Sculpteo: 3D Printing in The Cloud for Beginners
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In a recent article, we demystified some of the high tech jargon being thrown around these days like “big data” and “the cloud”. Big data is just that; a lot of data. “The cloud” is actually just software that’s hosted on a server somewhere which you utilize on a subscription basis as opposed to buying the software and storing it on your own server. It’s also intuitively called “software as a service” or SaaS.
In the context of 3D printing, “the cloud” is a place where you send all your 3D drawings, choose what configuration you’d like, and some days later the 3D printed objects appear on your doorstep. This is a highly appealing proposition for anyone who just wants to tool around with 3D printing but not necessarily go out and sink down several thousands of dollars on a machine they don’t even begin to know how to operate. It’s all very daunting trying to get into 3D printing these days, which is why companies like Sculpteo offer us “3D printing in the cloud”.
Founded in 2009, Sculpteo claims to be the first company to offer
online 3D printing 3D printing in the cloud or what they refer to as their “3D Printing Cloud Engine“. This French company with offices in France and San Francisco took in a single funding round of $5.4 million in April of 2015 which coincided with several major partnerships that were formed in the same year. Staples announced that Sculpteo was the company they selected to power their new online 3D printing platform. The second partnership announced was with HP. You may have heard about the Sprout from HP, a desktop 3D scanning and imaging computer that was released in early 2015:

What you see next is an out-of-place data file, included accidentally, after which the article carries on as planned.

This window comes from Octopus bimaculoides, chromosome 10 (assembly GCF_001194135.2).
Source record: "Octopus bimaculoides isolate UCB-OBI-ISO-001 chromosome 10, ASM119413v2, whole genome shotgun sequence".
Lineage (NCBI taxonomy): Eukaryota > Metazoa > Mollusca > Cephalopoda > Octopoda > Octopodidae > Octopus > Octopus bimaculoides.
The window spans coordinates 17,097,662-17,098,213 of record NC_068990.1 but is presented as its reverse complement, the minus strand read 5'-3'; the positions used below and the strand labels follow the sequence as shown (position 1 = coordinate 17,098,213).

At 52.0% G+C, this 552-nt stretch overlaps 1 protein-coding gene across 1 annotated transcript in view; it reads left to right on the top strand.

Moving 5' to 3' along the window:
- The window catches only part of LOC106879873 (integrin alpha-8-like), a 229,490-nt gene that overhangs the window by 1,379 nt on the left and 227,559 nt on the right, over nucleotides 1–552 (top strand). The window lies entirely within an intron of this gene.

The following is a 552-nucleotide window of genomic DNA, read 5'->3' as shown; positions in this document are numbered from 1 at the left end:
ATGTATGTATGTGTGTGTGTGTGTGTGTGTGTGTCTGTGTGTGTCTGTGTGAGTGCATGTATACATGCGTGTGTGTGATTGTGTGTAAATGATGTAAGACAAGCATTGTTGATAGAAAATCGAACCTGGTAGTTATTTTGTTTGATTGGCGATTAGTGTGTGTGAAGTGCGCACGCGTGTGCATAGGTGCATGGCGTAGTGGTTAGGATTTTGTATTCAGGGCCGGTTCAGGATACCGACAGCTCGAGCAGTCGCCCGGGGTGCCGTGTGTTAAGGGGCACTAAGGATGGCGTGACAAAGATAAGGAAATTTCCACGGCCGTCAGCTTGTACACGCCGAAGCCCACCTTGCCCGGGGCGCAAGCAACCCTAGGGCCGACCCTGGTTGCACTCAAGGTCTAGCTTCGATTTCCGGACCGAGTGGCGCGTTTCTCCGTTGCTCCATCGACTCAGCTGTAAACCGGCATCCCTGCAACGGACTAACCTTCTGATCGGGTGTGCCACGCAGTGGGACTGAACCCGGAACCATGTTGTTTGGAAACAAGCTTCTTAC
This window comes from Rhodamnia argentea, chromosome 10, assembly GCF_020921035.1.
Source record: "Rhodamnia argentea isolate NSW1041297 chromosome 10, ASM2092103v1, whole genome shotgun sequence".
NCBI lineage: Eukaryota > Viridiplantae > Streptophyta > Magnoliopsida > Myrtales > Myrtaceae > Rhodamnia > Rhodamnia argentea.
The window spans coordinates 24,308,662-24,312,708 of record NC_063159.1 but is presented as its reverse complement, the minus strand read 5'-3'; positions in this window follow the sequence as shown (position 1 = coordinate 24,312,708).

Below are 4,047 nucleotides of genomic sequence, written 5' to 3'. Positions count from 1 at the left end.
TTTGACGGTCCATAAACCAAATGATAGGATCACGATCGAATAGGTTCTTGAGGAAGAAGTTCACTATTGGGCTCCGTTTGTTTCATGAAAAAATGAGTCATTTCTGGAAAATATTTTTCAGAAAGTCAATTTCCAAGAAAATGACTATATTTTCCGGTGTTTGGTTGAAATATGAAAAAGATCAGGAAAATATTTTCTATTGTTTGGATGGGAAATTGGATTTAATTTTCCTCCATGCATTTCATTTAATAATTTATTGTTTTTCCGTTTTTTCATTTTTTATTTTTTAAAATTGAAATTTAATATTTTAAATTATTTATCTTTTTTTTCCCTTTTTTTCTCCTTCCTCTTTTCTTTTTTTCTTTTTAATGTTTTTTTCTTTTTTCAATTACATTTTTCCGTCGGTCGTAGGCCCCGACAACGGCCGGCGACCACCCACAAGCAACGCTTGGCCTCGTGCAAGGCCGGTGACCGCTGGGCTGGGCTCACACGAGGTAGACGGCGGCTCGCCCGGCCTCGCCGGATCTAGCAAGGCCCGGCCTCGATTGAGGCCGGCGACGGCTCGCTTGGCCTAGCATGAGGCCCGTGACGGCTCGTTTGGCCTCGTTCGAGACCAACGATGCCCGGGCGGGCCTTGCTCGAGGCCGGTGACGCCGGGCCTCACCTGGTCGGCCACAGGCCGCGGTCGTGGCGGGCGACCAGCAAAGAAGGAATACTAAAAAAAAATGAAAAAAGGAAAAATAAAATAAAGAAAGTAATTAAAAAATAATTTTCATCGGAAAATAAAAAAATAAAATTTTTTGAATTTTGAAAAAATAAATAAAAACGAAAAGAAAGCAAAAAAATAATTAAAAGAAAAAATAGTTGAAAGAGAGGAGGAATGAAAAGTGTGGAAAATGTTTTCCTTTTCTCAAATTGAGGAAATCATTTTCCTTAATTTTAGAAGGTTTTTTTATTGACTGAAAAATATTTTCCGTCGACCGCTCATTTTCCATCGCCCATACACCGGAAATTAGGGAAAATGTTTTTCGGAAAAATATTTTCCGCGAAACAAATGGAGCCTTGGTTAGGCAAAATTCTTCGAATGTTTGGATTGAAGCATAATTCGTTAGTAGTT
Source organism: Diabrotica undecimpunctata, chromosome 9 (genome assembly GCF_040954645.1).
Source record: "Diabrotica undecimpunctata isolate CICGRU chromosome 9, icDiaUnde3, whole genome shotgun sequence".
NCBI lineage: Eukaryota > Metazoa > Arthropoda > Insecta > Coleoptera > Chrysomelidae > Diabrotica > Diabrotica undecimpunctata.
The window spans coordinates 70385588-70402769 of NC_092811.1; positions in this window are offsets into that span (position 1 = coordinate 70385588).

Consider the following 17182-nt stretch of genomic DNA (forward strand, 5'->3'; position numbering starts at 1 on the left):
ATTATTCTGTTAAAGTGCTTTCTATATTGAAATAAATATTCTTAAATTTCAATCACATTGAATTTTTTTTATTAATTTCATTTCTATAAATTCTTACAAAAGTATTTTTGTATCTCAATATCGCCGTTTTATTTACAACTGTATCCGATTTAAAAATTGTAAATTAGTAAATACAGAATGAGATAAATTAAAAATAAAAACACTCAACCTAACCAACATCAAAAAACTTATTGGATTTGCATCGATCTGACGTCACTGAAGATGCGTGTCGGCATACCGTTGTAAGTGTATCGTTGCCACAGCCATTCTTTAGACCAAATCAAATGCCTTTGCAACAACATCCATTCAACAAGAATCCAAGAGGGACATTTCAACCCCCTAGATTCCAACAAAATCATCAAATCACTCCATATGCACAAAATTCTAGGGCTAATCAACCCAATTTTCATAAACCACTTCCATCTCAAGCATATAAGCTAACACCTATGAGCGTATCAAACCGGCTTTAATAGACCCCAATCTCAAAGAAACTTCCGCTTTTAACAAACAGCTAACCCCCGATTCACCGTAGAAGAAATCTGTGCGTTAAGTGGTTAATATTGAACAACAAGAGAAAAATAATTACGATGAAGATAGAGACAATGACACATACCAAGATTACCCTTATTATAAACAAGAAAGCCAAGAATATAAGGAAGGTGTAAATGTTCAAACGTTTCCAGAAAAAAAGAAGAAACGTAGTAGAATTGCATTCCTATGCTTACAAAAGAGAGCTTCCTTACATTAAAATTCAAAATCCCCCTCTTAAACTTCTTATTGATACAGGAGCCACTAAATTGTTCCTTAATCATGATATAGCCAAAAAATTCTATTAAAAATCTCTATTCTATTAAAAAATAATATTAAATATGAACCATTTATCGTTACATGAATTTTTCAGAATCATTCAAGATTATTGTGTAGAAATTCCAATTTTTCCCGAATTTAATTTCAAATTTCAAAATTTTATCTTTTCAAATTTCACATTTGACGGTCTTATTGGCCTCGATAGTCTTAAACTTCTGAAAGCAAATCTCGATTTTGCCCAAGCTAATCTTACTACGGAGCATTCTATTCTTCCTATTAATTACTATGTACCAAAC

Sculpteo has partnered with HP so that any 3D objects you create on Sprout can be sent off to Sculpteo with a single click using any one of the 48 different combinations of 3D printing materials and finishings. For those who are designing 3D printed objects using any other software programs out there, Sculpteo allows you to upload your creation using over 30 different file types. Once uploaded, you can then begin to choose materials and customize the actual 3D print as seen below:
If both Staples and HP vetted Sculpteo and then decided to partner up, we reckon that their “3D Printing Cloud Engine” is reliable, scalable, and can produce parts at a high degree of quality consistently. As for pricing, Sculpteo reckons they can 3D print your designs cheaper than if you bought a Makerbot and printed them yourself as shown in this infographic. The next question would probably be about what shipping costs look like, so here’s a table that puts some color around that as well:
Since those prices are in Euros, we just tack on 10% and that’s the price in U.S. dollars. Not only can you 3D print in the cloud using Sculpteo, but you can also take a look through their large collection of online educational content about 3D printing and even open a shop through which to sell your creations to the general public. They also offer an API for developers which means you can build your own applications around their “3D Printing Cloud Engine” which is just what Staples did.
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